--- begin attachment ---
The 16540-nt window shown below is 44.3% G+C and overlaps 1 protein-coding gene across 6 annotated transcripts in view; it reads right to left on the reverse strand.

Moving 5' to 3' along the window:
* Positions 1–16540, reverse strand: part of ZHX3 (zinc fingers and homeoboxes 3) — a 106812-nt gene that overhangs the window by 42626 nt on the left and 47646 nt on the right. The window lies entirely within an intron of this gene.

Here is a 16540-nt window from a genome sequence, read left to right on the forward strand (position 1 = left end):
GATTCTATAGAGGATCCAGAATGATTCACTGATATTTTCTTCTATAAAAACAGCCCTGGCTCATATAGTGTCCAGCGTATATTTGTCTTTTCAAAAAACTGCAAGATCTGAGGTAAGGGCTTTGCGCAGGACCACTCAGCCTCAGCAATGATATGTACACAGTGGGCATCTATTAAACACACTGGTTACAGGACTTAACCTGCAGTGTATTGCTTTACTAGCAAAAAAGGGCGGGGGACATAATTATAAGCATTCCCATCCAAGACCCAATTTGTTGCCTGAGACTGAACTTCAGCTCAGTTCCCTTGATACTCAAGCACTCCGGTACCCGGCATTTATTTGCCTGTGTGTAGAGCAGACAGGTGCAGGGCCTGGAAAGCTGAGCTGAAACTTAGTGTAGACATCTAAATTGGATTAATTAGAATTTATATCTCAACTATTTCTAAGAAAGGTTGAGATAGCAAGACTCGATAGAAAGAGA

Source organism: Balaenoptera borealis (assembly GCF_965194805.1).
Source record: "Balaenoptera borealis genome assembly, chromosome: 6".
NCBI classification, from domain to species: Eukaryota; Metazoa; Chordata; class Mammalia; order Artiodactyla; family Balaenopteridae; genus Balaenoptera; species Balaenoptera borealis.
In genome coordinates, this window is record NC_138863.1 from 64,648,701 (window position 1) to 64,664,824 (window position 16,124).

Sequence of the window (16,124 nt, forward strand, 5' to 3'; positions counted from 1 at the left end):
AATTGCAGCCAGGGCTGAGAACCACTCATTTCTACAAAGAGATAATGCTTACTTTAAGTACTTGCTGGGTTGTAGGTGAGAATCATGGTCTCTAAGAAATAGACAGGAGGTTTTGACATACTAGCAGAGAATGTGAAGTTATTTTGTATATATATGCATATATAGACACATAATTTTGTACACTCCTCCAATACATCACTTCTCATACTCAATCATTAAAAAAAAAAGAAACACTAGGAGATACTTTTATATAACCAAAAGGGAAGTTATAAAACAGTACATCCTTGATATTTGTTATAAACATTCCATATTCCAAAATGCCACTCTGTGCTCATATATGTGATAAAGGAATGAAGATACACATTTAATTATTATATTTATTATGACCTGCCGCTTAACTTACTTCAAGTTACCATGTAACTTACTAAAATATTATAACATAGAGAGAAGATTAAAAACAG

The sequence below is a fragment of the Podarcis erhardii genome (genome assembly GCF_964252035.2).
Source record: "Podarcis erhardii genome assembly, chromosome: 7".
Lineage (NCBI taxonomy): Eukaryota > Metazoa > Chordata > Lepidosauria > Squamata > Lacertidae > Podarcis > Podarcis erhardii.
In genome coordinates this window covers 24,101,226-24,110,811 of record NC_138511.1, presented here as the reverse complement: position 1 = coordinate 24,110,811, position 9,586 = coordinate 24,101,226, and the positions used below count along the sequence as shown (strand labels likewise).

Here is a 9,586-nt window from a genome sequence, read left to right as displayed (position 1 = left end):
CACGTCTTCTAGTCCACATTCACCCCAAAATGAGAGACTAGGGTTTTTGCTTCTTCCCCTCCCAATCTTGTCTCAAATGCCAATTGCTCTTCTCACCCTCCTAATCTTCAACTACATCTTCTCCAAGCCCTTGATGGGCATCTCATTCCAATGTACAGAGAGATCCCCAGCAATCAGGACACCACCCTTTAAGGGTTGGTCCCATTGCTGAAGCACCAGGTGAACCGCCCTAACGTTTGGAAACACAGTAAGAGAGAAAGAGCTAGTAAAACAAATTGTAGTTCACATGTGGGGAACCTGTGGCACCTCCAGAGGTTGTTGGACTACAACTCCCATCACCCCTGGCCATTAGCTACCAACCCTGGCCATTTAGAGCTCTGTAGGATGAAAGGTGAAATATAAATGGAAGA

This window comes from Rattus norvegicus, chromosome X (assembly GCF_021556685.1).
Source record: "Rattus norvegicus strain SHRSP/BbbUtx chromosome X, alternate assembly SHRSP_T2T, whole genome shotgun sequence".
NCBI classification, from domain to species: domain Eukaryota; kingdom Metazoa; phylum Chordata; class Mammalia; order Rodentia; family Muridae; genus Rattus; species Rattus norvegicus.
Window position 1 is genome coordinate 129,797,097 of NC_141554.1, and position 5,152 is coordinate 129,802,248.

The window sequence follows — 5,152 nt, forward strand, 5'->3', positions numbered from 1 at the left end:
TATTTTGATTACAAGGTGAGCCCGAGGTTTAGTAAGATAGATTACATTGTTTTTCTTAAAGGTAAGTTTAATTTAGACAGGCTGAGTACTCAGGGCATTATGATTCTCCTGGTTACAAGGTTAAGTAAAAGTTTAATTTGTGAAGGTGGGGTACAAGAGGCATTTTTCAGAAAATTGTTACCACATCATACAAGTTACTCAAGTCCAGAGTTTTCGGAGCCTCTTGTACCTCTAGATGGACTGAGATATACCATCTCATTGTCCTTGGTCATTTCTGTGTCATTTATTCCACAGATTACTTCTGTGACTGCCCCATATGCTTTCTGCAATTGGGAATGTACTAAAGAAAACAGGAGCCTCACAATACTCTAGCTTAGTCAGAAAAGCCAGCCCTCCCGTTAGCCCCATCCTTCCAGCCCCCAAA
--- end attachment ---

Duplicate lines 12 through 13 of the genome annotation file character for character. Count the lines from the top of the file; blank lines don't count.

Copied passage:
The sequence below is a fragment of the Podarcis erhardii genome (genome assembly GCF_964252035.2).
Source record: "Podarcis erhardii genome assembly, chromosome: 7".